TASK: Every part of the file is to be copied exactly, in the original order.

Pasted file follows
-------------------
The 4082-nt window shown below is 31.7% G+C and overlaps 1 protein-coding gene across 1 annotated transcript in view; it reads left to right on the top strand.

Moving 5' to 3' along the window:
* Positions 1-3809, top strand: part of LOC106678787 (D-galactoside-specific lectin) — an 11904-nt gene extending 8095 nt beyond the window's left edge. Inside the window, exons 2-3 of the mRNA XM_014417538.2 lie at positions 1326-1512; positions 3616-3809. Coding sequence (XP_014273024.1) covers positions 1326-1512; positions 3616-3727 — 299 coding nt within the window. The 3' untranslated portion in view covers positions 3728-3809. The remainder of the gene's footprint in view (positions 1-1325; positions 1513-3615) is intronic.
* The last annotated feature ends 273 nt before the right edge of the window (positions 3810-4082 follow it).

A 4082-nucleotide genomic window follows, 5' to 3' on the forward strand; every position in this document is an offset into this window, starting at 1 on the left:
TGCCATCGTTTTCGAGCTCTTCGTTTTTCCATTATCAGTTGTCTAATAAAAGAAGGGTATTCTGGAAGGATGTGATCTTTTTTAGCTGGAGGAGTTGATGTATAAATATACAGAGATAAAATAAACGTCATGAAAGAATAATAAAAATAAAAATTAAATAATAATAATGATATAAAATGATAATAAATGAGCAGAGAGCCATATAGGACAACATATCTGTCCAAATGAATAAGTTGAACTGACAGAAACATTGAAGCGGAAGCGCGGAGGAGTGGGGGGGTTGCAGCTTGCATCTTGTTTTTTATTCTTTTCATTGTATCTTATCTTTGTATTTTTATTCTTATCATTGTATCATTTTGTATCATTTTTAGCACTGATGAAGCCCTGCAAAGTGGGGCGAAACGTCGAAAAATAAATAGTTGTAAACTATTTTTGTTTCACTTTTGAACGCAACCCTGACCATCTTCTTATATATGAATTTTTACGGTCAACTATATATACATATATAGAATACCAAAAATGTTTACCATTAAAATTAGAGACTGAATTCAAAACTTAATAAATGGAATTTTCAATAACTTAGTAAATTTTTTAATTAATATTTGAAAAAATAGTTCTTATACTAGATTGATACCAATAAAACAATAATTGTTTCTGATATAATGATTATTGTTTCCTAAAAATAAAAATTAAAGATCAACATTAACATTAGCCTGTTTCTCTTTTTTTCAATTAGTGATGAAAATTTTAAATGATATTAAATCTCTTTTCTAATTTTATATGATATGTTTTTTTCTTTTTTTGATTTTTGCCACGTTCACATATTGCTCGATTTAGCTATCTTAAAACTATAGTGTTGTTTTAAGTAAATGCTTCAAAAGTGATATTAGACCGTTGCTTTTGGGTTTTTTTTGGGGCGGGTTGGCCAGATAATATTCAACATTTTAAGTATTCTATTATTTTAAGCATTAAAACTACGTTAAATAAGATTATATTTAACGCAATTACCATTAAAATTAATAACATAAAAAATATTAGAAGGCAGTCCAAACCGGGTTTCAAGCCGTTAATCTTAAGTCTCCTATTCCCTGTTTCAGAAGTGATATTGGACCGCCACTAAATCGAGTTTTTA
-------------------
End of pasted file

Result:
The 4082-nt window shown below is 31.7% G+C and overlaps 1 protein-coding gene across 1 annotated transcript in view; it reads left to right on the top strand.

Moving 5' to 3' along the window:
* Positions 1-3809, top strand: part of LOC106678787 (D-galactoside-specific lectin) — an 11904-nt gene extending 8095 nt beyond the window's left edge. Inside the window, exons 2-3 of the mRNA XM_014417538.2 lie at positions 1326-1512; positions 3616-3809. Coding sequence (XP_014273024.1) covers positions 1326-1512; positions 3616-3727 — 299 coding nt within the window. The 3' untranslated portion in view covers positions 3728-3809. The remainder of the gene's footprint in view (positions 1-1325; positions 1513-3615) is intronic.
* The last annotated feature ends 273 nt before the right edge of the window (positions 3810-4082 follow it).

A 4082-nucleotide genomic window follows, 5' to 3' on the forward strand; every position in this document is an offset into this window, starting at 1 on the left:
TGCCATCGTTTTCGAGCTCTTCGTTTTTCCATTATCAGTTGTCTAATAAAAGAAGGGTATTCTGGAAGGATGTGATCTTTTTTAGCTGGAGGAGTTGATGTATAAATATACAGAGATAAAATAAACGTCATGAAAGAATAATAAAAATAAAAATTAAATAATAATAATGATATAAAATGATAATAAATGAGCAGAGAGCCATATAGGACAACATATCTGTCCAAATGAATAAGTTGAACTGACAGAAACATTGAAGCGGAAGCGCGGAGGAGTGGGGGGGTTGCAGCTTGCATCTTGTTTTTTATTCTTTTCATTGTATCTTATCTTTGTATTTTTATTCTTATCATTGTATCATTTTGTATCATTTTTAGCACTGATGAAGCCCTGCAAAGTGGGGCGAAACGTCGAAAAATAAATAGTTGTAAACTATTTTTGTTTCACTTTTGAACGCAACCCTGACCATCTTCTTATATATGAATTTTTACGGTCAACTATATATACATATATAGAATACCAAAAATGTTTACCATTAAAATTAGAGACTGAATTCAAAACTTAATAAATGGAATTTTCAATAACTTAGTAAATTTTTTAATTAATATTTGAAAAAATAGTTCTTATACTAGATTGATACCAATAAAACAATAATTGTTTCTGATATAATGATTATTGTTTCCTAAAAATAAAAATTAAAGATCAACATTAACATTAGCCTGTTTCTCTTTTTTTCAATTAGTGATGAAAATTTTAAATGATATTAAATCTCTTTTCTAATTTTATATGATATGTTTTTTTCTTTTTTTGATTTTTGCCACGTTCACATATTGCTCGATTTAGCTATCTTAAAACTATAGTGTTGTTTTAAGTAAATGCTTCAAAAGTGATATTAGACCGTTGCTTTTGGGTTTTTTTTGGGGCGGGTTGGCCAGATAATATTCAACATTTTAAGTATTCTATTATTTTAAGCATTAAAACTACGTTAAATAAGATTATATTTAACGCAATTACCATTAAAATTAATAACATAAAAAATATTAGAAGGCAGTCCAAACCGGGTTTCAAGCCGTTAATCTTAAGTCTCCTATTCCCTGTTTCAGAAGTGATATTGGACCGCCACTAAATCGAGTTTTTA